Mental health inmate rests in bed [illustrative] 370.
(photo credit: REUTERS/Jianan Yu)
Despite widespread criticism following Wednesday’s arrest of 70 personnel at
Petah Tikva’s Neveh Yaakov private mental health institute for suspected abuse,
the Health Ministry denied any claims that it has been inadequately supervising
operations of private hostels for the mentally ill.
On Thursday, the
ministry said that it had held a number of “surprise visits” at the psychiatric
facility “that showed everything is OK; we didn’t succeed in using ordinary
means at our disposal to investigate complaints.”
The ministry added that
it seemed there was a “cover-up resulting from many reasons, partly by the
The arrests on Wednesday resulted in an
investigation of complaints by family members and others of alleged sexual and
physical abuse of adult patients, who range in age from 20 to 70.
ministry said that it decided to complain to the police at the end of 2011 to
deepen the investigation. It added that before it notified the authorities,
family members had filed complaints, but the police documents were closed “due
to inadequate evidence” of abuse.
It added that “in light of the findings
of the investigation, we are about to implement an ‘alternate plan to close the
institution and provide other places’ for hospitalization of the patients.”
Meretz MK Ilan Gilon, who warned about the Neveh Yaakov institution in May of
last year, said the Health Ministry “was late in taking action and left the
helpless patients exposed to abuse and violence.”
“The time has come to
transfer care of psychiatric patients from entrepreneurs and other private
contractors back to the state. This affair is the result of the drying up of
funds and sped-up privatization in psychiatric institutions. This neglected
field must be put in professional, skilled hands,” he said.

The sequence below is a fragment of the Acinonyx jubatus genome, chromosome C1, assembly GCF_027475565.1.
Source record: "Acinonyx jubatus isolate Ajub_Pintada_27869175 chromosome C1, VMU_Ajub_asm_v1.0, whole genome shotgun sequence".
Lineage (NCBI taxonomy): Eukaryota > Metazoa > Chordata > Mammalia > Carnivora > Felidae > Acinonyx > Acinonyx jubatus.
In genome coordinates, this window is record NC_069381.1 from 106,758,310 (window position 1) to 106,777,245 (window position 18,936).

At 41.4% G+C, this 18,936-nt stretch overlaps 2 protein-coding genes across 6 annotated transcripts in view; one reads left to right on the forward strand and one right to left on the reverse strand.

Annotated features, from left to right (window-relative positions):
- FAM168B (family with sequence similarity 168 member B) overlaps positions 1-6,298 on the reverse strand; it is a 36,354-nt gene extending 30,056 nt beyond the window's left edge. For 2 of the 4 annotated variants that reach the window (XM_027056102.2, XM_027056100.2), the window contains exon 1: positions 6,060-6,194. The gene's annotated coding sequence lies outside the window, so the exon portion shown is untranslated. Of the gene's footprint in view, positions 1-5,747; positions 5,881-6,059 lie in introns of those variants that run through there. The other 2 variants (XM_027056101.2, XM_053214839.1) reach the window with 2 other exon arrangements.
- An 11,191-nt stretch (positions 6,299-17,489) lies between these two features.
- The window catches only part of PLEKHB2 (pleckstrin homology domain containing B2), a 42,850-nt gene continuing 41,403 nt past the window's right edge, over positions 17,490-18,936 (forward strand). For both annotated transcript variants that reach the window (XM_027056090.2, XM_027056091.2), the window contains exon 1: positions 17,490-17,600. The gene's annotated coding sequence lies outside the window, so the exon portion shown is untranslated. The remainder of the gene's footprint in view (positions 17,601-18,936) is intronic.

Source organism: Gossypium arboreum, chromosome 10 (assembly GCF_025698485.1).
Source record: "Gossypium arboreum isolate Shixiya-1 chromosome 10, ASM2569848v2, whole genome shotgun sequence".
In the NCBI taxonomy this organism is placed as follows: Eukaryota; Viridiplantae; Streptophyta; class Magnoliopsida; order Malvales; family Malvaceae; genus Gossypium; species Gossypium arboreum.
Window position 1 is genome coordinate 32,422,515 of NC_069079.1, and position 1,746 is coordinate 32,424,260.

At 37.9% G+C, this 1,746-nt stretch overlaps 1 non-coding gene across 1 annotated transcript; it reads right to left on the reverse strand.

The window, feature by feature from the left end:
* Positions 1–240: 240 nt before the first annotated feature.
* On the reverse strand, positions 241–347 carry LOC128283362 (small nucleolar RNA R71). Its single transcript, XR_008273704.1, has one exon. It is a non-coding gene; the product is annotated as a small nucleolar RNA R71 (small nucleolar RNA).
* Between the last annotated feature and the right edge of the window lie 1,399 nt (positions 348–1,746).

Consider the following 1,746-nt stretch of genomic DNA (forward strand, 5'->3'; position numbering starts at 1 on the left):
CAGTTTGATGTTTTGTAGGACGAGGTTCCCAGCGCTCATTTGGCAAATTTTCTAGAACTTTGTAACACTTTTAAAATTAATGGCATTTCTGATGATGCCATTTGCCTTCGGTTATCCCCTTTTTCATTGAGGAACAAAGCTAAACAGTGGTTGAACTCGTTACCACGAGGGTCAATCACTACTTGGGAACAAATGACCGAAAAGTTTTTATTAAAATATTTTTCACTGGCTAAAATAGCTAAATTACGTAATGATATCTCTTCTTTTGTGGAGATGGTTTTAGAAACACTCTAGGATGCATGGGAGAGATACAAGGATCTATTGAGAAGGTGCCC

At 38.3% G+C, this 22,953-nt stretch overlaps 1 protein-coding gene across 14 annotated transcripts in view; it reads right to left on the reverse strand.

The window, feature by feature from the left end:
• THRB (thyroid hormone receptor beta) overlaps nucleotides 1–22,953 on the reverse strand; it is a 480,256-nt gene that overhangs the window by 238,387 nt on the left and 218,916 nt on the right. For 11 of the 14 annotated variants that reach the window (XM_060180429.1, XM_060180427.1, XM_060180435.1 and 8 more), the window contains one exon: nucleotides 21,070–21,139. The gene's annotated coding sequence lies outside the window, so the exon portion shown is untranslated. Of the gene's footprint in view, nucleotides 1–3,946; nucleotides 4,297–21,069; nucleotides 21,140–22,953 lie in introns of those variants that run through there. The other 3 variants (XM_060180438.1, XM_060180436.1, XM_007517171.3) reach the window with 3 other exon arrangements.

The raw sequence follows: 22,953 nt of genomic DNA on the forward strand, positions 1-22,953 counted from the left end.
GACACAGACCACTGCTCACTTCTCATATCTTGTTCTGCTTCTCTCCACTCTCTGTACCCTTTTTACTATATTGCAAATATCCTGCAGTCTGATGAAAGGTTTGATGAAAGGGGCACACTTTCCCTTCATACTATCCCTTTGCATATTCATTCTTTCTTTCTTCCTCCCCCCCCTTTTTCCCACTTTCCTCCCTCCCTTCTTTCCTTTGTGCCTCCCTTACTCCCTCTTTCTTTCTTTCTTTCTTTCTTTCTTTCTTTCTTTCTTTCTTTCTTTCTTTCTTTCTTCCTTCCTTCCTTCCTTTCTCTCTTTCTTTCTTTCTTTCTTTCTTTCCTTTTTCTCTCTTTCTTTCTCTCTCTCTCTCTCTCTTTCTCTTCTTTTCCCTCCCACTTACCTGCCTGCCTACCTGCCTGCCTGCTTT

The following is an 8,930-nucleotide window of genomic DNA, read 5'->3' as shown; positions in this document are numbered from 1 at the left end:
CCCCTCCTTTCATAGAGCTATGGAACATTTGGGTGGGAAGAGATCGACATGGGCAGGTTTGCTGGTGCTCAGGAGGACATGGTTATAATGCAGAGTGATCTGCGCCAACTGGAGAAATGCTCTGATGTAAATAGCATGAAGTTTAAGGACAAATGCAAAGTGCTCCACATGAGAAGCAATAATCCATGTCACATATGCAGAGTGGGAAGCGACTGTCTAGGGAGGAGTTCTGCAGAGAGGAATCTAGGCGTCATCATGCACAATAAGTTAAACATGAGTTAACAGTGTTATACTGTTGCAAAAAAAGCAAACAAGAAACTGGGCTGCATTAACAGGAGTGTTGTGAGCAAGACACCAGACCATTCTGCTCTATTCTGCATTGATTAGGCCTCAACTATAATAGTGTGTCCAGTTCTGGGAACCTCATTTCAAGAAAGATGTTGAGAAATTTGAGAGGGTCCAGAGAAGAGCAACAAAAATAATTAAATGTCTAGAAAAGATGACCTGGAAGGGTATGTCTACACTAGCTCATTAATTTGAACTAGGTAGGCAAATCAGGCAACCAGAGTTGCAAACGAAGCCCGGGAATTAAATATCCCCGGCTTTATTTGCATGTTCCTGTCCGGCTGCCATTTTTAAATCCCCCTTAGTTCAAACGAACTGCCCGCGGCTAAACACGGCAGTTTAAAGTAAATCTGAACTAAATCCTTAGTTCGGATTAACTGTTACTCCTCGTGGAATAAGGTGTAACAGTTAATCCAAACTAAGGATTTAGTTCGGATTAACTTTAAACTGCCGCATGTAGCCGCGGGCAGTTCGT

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As for the
ministry’s decision to close down the hostel, Gilon said, “Better late than
never, but at this stage, alternate solutions for 155 patients are needed
Meanwhile, AKIM (the Association for the Rehabilitation of
the Intellectually Disabled) called on the government to significantly increase
its supervision of those with mental disabilities.
AKIM expressed its
shock at the criminal acts allegedly perpetrated against the patients,
especially at the hands of the people responsible for caring for
The non-profit not only works to protect the rights of the mentally
disabled but also operates hostels and small sheltered homes for
When patients are cared for in small groups, it said, they receive
much better personal treatment. It called for expanding the integration of the
mentally ill into society.
Another voluntary organization, Lishma, said
it was shocked by the Neveh Yaakov affair and suggested that this was “just the
tip of the iceberg” of abuse against the weak and troubled. It noted that the
number of Health Ministry inspectors of psychiatric facilities is “very small,
and they have little authority and work without transparency.”
per-diem payment for psychiatric patients is tiny compared to the per-diem in
general hospitals,” the organization said, noting that as a result good care is
not facilitated in many private institutions.
director-general Prof. Ronni Gamzu issued on Thursday a circular to relevant
officials saying that caregivers and others must report to the police or a
social worker any suspicion of abuse of minors or other helpless people, while
at the same time protecting medical privacy even though the patient may object
to the reporting.
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